By Rajgopal, N. N.
As an Entomologists, every individual likes to work in economically well-established crops to create a footprint of their own. But, here an exceptional personality created his own niche by working in a lesser-known and minor crop Jute, by serving the nation as an ICAR- Agricultural Research Scientist for the last 12 years. Dr. Bheemanna Somanna Gotyal, Senior Scientist, ICAR- Central Research Institute for Jute and Allied Fibres, Barrackpore, Kolkata awarded with the "The RES Award for Early Career Entomologist" by the Royal Entomological Society, United Kingdom. He is the second Indian entomologist to be honoured by this prestigious award by RES. He is a renowned scientist in the field of Host Plant Resistance, Bio-ecology, Pest management, and Genetic improvement of jute genotypes against biotic stress.
It's worth knowing more about such a dynamic personality and it’s my privilege to interview Dr. B. S. Gotyal. Team Indian Entomologist congratulates him for his achivements.
Rajgopal: From NAAS Associateship to the Early Career Entomologist of RES, UK how are you feeling?
BSG: At the outset, I feel happy and extend my sincere thanks to the Indian entomologist magazine for interviewing me. Let me speak frankly that nobody wishes for the award before they actually put in their sincere hard work especially in science. During my journey of science in jute research for 12 years, I was inspired by Dr. G.T. Behere, CCRI, Nagpur when he first received the NAAS Associateship in plant protection and it made me seek his guidance for applying NAAS associate award. Though I failed during my first attempt in 2018 but again tried in 2019 without losing hope and finally I got selected. I feel immensely happy to be associated with NAAS, which boosted my confidence level.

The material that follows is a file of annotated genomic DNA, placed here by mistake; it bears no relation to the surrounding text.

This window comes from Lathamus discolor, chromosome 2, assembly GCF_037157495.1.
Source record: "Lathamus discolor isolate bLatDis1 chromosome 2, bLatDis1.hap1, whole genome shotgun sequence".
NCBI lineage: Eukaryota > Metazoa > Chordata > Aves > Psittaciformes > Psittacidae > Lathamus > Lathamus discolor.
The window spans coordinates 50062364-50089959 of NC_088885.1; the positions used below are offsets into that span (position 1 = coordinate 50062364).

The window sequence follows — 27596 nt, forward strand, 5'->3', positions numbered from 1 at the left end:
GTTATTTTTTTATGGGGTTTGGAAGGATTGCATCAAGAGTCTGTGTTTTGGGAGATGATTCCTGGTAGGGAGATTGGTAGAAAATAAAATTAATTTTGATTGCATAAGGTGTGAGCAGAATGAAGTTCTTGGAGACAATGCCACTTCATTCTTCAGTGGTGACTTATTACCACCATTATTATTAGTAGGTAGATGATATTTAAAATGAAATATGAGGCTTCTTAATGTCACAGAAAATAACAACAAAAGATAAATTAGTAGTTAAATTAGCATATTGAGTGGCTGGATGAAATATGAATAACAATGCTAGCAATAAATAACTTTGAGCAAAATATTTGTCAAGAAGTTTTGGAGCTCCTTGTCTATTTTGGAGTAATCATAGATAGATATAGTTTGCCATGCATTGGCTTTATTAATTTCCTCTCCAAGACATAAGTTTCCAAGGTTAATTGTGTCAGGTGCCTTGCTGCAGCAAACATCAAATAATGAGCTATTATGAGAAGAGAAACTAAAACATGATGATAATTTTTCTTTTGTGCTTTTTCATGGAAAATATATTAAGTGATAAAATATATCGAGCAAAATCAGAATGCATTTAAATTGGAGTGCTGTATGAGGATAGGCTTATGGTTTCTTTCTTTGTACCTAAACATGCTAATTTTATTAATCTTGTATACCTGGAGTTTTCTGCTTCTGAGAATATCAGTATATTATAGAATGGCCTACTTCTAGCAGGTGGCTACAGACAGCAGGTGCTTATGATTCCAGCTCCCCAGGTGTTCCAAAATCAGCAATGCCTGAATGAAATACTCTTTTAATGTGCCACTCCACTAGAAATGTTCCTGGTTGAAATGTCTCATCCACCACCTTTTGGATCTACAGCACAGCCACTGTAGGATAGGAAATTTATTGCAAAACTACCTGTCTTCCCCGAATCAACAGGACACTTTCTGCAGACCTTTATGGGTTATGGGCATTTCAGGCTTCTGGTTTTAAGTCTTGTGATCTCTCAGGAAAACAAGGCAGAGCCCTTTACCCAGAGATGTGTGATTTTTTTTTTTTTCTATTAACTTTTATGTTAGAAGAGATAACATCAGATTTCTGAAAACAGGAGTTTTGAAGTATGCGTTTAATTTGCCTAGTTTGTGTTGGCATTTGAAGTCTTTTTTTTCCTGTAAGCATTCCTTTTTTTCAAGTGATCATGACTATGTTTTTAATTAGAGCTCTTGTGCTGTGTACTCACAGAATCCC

The RES “Early Career Entomologist Award” is concerned, I should give due credit to Dr. Babasaheb Fand, CICR, Nagpur, and Dr. T. Venkatesan, NBAIR, Bengaluru as Dr. Babasaheb received this award in 2020 which inspired me to seek his guidance and also to prepare my document in a better way. Dr. Venkatesan is already a Fellow of RES he is kind enough to nominate my name for the award. I feel greatly honored to receive such an award from the prestigious “Royal Entomological Society, London”.
Rajgopal: Tell us something about your childhood. Where and how you were brought up?